Woman with a Plan

It could be said that I’m a woman who likes a plan. I pause here to describe the image that has entered my head: the face of my friend, Julie, eyes wide in disbelief, mouth twisted with scepticism. ‘Like a plan? Like? As in: would hardly get out of bed without one, let alone leave the house?’ In my defence I can get out of bed without a plan but I admit she may be right about leaving the house. This is where I married the right man – Neil likes a plan as much as I do. We never wing it.

It’s a recurring joke amongst our friends that our holidays take as much planning as a major military exercise, or the moon landings. I could go on, and they generally do. Good job we like them. So I confess that, yes, we’ve spent the greater part of the last few weeks planning a trip to our old home (England) to visit those we miss. We need a plan because it’s not as straightforward as it would appear. I like to make the most of having to be on a plane for over twenty-four hours (with attendant jetlag recovery time) at a cost close to that of a small country’s GDP, therefore we’re travelling via an island off the coast of Canada: Newfoundland.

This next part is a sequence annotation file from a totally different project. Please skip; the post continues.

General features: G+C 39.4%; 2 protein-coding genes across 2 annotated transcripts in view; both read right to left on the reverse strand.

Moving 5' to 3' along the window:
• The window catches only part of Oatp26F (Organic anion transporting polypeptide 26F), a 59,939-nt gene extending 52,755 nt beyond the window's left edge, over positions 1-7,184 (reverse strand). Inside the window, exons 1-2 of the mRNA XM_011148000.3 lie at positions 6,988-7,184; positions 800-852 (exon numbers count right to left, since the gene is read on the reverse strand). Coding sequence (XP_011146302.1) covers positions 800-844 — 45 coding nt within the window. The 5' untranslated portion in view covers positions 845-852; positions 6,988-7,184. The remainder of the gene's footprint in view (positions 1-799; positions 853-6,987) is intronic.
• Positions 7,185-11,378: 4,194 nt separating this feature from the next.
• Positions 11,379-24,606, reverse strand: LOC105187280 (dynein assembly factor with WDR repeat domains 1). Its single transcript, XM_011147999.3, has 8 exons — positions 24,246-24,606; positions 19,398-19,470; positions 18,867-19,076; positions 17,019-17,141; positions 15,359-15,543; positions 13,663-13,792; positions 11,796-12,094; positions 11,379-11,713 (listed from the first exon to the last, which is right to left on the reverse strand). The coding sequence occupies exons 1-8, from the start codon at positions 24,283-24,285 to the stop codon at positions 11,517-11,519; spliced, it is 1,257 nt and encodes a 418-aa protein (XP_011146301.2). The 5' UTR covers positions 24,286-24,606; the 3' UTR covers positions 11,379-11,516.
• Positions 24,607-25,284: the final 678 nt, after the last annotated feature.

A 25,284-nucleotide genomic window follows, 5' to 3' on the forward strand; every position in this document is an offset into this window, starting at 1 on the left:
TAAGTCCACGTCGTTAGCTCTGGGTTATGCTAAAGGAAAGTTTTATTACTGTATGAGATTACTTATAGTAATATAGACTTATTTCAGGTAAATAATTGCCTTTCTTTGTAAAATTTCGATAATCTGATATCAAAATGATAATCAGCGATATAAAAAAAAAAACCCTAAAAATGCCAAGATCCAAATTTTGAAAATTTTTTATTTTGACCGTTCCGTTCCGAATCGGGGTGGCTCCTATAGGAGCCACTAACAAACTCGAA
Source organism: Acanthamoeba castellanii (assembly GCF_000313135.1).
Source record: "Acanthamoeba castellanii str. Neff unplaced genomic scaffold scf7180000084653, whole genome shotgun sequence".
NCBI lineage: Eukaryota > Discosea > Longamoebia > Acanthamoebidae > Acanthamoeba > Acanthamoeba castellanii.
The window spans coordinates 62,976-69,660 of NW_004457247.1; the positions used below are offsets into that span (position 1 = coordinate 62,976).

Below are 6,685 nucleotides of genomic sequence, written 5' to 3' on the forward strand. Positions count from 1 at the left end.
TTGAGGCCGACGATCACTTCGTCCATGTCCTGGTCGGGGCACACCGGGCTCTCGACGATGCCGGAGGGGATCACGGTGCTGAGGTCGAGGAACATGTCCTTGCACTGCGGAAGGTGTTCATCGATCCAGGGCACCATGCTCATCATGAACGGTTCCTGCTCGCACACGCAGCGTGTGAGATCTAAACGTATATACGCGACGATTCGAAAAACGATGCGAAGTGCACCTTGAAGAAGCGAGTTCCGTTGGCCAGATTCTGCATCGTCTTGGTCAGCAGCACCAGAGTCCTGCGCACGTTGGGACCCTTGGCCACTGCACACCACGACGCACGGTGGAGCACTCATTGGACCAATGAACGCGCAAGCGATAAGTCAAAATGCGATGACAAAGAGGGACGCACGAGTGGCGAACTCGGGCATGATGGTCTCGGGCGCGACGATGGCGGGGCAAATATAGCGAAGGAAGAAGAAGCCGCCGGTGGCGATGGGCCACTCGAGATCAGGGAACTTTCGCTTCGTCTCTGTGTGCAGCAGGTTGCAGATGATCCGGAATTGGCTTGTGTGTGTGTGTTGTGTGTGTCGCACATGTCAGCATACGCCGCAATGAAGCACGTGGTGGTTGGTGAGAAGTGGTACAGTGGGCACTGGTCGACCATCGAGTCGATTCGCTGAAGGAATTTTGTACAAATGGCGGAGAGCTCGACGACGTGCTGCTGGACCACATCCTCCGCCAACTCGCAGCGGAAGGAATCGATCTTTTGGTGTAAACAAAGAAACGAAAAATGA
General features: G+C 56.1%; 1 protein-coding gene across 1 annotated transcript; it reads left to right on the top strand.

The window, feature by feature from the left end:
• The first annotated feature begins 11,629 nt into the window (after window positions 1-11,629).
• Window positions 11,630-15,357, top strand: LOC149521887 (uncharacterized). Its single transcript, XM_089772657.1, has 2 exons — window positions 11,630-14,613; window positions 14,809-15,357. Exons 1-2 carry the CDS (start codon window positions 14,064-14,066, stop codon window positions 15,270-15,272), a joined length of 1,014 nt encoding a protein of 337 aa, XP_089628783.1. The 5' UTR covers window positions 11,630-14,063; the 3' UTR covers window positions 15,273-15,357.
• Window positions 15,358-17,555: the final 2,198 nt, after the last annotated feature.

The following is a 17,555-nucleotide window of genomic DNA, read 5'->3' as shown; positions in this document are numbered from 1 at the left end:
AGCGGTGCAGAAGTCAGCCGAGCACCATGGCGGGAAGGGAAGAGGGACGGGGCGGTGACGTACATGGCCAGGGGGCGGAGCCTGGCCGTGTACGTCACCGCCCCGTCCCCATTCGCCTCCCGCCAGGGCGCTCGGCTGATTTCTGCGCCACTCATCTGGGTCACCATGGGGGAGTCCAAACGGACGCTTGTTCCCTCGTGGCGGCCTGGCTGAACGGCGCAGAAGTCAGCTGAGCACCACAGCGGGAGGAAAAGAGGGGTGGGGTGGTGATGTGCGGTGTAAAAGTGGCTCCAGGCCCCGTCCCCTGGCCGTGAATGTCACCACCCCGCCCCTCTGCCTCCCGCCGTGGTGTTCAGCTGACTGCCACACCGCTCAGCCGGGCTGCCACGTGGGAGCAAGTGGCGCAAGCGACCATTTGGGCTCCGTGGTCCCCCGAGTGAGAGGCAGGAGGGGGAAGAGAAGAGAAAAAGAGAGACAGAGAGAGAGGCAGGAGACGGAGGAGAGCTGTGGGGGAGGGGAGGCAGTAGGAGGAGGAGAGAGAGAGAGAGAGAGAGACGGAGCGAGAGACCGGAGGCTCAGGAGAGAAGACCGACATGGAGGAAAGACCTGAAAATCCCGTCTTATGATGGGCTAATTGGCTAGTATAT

From the official website I downloaded the Traveller’s Guide to Newfoundland & Labrador*, a marvellous tome, nearly 500 pages, that took almost sixty megabytes of my computer’s memory. It’s full of useful information and glorious colour photographs to tempt you to visit. And tempt it did, although I’d bitten the apple decades ago when I read The Shipping News. This is where the problems** began.